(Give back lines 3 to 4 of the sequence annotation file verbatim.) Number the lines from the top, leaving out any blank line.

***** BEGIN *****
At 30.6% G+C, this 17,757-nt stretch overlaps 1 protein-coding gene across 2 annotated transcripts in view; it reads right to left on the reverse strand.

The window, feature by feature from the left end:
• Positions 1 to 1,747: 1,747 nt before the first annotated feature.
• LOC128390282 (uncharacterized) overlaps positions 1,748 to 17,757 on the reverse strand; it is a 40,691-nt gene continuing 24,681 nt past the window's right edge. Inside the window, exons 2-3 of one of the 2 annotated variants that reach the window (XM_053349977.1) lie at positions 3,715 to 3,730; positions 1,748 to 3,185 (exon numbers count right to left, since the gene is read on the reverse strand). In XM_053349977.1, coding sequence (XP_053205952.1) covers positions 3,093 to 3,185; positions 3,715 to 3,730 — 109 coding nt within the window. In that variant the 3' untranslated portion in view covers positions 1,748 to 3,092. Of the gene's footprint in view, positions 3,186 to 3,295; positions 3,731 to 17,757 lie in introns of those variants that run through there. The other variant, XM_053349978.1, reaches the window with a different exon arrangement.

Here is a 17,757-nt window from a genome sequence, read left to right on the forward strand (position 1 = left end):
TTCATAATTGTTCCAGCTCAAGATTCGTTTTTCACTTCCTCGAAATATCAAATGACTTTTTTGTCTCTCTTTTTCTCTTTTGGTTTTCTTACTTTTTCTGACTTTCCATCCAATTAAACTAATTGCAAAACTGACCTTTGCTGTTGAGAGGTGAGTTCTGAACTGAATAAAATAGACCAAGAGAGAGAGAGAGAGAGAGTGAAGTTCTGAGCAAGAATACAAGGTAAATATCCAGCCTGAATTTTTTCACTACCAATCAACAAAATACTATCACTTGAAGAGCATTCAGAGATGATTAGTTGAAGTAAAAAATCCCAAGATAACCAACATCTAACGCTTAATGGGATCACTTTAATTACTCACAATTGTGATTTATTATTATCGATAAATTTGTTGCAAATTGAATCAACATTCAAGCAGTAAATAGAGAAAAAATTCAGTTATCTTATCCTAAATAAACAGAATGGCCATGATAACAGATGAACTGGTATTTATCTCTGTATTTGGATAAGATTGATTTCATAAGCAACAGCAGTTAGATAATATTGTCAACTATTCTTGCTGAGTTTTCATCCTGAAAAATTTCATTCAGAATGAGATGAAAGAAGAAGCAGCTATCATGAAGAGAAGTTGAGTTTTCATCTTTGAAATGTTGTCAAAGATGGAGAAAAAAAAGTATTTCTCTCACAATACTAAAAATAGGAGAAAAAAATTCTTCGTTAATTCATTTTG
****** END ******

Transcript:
• Positions 1 to 1,747: 1,747 nt before the first annotated feature.
• LOC128390282 (uncharacterized) overlaps positions 1,748 to 17,757 on the reverse strand; it is a 40,691-nt gene continuing 24,681 nt past the window's right edge. Inside the window, exons 2-3 of one of the 2 annotated variants that reach the window (XM_053349977.1) lie at positions 3,715 to 3,730; positions 1,748 to 3,185 (exon numbers count right to left, since the gene is read on the reverse strand). In XM_053349977.1, coding sequence (XP_053205952.1) covers positions 3,093 to 3,185; positions 3,715 to 3,730 — 109 coding nt within the window. In that variant the 3' untranslated portion in view covers positions 1,748 to 3,092. Of the gene's footprint in view, positions 3,186 to 3,295; positions 3,731 to 17,757 lie in introns of those variants that run through there. The other variant, XM_053349978.1, reaches the window with a different exon arrangement.